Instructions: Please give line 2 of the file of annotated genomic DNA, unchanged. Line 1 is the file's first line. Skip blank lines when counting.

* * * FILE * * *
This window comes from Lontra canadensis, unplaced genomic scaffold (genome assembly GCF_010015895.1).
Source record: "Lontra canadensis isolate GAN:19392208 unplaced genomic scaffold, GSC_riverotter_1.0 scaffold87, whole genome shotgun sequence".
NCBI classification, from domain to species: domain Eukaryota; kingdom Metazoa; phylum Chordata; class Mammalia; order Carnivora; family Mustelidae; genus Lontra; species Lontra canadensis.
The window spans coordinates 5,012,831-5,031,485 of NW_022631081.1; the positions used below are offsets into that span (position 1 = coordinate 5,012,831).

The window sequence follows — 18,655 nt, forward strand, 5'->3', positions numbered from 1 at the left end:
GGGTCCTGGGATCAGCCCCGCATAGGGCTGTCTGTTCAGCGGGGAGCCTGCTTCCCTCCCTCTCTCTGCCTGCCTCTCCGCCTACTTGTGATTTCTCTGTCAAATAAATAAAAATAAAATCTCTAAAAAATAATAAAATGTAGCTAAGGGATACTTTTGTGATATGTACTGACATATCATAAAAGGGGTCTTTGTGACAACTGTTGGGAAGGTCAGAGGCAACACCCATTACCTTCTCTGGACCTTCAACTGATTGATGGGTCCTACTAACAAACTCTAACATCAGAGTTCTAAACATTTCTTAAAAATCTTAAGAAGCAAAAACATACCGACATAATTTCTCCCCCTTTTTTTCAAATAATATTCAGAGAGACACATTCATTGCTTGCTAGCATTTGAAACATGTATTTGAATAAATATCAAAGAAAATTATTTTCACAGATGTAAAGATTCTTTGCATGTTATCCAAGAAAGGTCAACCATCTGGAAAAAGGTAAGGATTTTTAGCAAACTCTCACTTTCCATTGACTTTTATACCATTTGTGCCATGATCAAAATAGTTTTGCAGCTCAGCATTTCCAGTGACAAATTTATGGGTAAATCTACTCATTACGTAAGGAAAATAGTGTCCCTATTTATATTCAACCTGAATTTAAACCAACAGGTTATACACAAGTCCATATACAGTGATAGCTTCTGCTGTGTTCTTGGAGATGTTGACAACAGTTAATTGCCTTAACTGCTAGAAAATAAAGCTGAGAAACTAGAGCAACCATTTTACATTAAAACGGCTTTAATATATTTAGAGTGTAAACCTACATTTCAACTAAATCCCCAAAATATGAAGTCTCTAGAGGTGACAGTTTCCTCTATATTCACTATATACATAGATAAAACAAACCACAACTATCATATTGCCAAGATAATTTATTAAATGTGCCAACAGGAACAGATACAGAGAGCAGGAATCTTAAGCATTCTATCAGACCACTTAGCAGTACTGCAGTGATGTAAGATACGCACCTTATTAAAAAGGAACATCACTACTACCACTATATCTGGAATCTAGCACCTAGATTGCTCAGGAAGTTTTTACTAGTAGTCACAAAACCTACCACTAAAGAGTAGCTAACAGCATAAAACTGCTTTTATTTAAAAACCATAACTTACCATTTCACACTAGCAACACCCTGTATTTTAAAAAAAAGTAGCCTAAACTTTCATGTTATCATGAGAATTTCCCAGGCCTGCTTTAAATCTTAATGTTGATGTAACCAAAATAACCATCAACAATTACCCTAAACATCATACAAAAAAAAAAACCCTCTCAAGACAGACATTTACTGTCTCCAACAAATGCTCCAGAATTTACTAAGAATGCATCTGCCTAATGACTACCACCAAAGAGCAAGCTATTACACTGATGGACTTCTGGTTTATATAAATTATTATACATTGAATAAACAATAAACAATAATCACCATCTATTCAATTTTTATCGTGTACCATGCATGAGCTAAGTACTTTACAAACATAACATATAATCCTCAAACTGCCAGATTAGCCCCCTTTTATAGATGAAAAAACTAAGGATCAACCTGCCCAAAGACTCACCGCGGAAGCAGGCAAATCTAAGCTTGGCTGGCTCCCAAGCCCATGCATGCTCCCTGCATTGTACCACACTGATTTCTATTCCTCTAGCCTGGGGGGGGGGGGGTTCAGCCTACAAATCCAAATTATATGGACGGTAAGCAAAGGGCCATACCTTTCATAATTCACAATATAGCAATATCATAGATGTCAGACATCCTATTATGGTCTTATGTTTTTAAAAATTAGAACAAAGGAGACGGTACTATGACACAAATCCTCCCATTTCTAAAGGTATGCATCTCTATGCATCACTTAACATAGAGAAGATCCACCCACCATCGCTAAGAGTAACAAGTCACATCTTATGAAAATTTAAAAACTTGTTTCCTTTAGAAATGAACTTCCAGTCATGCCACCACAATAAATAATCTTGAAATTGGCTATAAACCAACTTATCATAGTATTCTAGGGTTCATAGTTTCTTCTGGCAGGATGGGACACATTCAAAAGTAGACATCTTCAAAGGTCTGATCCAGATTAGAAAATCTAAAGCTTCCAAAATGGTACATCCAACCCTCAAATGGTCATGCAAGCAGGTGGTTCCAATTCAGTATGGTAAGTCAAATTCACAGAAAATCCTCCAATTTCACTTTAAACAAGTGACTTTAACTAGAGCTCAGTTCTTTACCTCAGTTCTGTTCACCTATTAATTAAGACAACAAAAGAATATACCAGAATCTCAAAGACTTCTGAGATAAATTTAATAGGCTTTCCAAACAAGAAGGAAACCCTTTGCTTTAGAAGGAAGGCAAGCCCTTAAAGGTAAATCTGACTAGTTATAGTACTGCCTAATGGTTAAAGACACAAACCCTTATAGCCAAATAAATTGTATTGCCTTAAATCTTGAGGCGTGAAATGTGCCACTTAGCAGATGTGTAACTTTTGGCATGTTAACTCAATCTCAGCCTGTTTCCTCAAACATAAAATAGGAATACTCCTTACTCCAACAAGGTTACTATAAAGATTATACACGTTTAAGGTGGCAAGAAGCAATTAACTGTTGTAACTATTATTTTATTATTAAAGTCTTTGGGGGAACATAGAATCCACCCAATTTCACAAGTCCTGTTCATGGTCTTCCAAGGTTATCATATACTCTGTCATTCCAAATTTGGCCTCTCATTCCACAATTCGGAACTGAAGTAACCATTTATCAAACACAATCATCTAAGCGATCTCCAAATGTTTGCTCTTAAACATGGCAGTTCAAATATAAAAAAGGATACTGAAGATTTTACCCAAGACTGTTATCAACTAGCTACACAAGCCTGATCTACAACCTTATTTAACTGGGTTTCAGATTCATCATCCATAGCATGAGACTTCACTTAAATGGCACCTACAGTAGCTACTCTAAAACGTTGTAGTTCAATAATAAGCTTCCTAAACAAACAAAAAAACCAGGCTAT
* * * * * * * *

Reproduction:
Source record: "Lontra canadensis isolate GAN:19392208 unplaced genomic scaffold, GSC_riverotter_1.0 scaffold87, whole genome shotgun sequence".